VOGONS


First post, by SBB

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Hi all

I just finished putting together my Socket A PC but it isn't stable,

The specs are as follows:

AMD Athlon XP 3000+ FSB333 (would be nice to have a 3200 but I already had this in my collection)
GlacierTech aluminium cooler (not the best but very hard to find Socket A coolers - will try to get an upgraded one ASAP)
EPoX 8RDA3I nForce 2 Motherboard
2x512MB Crucial Ballistix DDR400
Gainward GeForce 4 Ti 4600
Antec 550W PSU

Unfortunately after a lot of testing I found the machine crashes when running at anything further than 133mhz FSB.

I tried a different motherboard that I had on hand (MSI KM3M-V) and the machine is stable at 166mhz FSB which is good, at least none of my other hardware is faulty, but this is a really cheap microATX board so i'd like to put something better back in in the future.

Do you think it's worth recapping the board, what are the chances this would this fix the stability issues? Or am I better off trying to find a different NF2 board? I tried all the usual stuff I could think of like updating the BIOS etc and the caps visually look OK (at least to my untrained eyes)

Reply 1 of 7, by keenmaster486

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The caps should have flat or slightly concave surfaces.

Even if their appearance is fine, however, they may still be bad. It is probably worth it to replace them anyway.

I flermmed the plootash just like you asked.
World's foremost 486 enjoyer.

Reply 2 of 7, by BitWrangler

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NF2 chipsets are picky with memory...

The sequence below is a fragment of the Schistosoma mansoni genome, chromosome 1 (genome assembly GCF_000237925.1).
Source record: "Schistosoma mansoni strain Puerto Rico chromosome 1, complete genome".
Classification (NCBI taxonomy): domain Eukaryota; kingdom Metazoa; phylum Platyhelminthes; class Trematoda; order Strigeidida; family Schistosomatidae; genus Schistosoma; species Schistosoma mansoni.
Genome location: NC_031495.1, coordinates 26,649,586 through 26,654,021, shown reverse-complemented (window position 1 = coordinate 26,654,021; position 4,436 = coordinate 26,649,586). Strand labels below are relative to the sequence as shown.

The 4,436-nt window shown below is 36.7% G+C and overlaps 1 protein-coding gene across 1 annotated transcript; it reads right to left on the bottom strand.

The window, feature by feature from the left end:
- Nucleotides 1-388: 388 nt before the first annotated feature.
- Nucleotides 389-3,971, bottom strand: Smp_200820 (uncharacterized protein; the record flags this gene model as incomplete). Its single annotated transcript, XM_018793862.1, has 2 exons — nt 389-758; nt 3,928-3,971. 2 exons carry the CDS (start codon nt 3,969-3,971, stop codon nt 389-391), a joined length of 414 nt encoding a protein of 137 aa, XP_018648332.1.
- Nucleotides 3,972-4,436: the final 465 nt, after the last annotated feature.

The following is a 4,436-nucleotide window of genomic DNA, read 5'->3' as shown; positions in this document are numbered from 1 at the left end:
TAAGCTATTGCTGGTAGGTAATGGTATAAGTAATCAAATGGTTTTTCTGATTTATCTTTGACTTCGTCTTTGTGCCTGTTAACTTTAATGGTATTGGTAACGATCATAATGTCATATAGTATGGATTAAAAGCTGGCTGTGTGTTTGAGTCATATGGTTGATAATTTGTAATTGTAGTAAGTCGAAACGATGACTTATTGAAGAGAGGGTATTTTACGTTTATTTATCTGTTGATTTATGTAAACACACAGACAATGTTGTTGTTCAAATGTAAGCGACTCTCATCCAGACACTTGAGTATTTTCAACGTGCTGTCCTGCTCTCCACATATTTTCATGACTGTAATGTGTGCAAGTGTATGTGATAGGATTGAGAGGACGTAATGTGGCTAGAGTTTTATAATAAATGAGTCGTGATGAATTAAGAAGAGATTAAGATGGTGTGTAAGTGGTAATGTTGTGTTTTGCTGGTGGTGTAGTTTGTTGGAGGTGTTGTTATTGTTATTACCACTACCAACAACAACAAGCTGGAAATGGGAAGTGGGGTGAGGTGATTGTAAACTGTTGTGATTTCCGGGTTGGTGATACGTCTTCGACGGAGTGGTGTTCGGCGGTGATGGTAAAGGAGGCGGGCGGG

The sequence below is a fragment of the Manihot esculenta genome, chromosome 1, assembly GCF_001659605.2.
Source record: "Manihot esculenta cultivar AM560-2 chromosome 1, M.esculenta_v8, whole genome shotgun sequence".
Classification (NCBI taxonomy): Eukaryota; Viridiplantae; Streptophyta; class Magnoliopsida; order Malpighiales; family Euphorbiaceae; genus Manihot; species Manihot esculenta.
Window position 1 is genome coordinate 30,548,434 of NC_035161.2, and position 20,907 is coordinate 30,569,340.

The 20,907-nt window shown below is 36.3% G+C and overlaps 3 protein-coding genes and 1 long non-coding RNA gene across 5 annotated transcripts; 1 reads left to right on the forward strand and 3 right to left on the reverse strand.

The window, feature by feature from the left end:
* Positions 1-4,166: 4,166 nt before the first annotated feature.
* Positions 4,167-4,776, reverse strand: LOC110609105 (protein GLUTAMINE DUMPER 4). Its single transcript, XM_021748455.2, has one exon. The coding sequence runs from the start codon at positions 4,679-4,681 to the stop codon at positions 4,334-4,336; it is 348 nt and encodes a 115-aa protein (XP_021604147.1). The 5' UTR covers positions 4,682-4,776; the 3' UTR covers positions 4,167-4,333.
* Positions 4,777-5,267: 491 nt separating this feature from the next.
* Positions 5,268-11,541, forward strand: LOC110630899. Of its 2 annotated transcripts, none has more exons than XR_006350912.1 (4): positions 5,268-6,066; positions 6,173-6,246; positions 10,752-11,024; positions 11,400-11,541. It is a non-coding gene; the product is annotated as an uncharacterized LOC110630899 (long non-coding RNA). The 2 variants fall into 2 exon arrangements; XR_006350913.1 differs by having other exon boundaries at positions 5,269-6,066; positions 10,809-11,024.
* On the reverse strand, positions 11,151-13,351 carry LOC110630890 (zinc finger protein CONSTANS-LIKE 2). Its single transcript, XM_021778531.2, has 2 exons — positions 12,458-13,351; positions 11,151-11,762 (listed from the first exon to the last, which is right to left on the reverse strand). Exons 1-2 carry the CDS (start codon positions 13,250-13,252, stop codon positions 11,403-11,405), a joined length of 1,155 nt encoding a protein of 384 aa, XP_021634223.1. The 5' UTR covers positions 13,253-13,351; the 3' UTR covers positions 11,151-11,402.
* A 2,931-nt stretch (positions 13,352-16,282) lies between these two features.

https://web.archive.org/web/20070704233459/ht … mpatibility.asp

I believe Crucial ballistix should have micron chips on which may be included above, but the other half of the equation is the motherboard manufacturer managing to wire things up right and give the BIOS the right info, so compatibility and stability with given sets of modules was often improved by later BIOSes over the release version BIOSes.

2017: Basement full of ancient PC stuff, starting to go through it. 2021: Still starting, heh, many setbacks. So what's this BitWrangler guy's deal ??? >>> Taming the pile, specs to target?

Reply 4 of 7, by SBB

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I removed the northbridge heatsink, it was absolutely stuck solid with the old paste (looked more like glue to me it was so dried up!), managed to get it all off eventually using some solvent remover, then reapplied fresh paste

I was hopeful, but the board is still unstable 🙁

I will put the MSI board back in for now, maybe one day I will take another look at this EPOX board ... I have a spare Athlon XP 2200+ CPU for testing and loads of DDR, so once I get another Socket A cooler I can test it on my workbench and maybe try to repair it

I also tried some different RAM in the past, but no improvement, seems this board is just broken ... im almost certain it WAS stable a few years back so it feels to me like something has degraded (caps?)

Reply 5 of 7, by The Serpent Rider

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Like in many motherboards of that time period - caps quality was crap. Epox notoriously loved to put junk just barely above absolute bottom level. I've seen enough of those in half-dead state with lots of bulging caps.

Get up, come on get down with the sickness
Open up your hate, and let it flow into me

Reply 6 of 7, by AlexZ

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You aren't the only one. I have Epox 8K5a2+, a very good motherboard at its release date but now Windows crashes with 2 memory sticks or 166 FSB CPUs. Stable with 1 stick and 133 FSB CPU though. High end Epox boards were overclocking boards which is not a good thing for retro hardware as they were pushed to limits.

Pentium III 600E, ECS P6BXT-A+, 384MB RAM, NVIDIA GeForce FX 5600 128MB, 80GB HDD, Yamaha SM718 ISA, 19" AOC 9GlrA
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Reply 7 of 7, by dionb

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Overclocking wasn't the problem, crap caps were (as The Serpent Rider already commented). Replace all big caps, ideally all electrolytic caps great and small, then re-test. Good chance it will be rock solid then.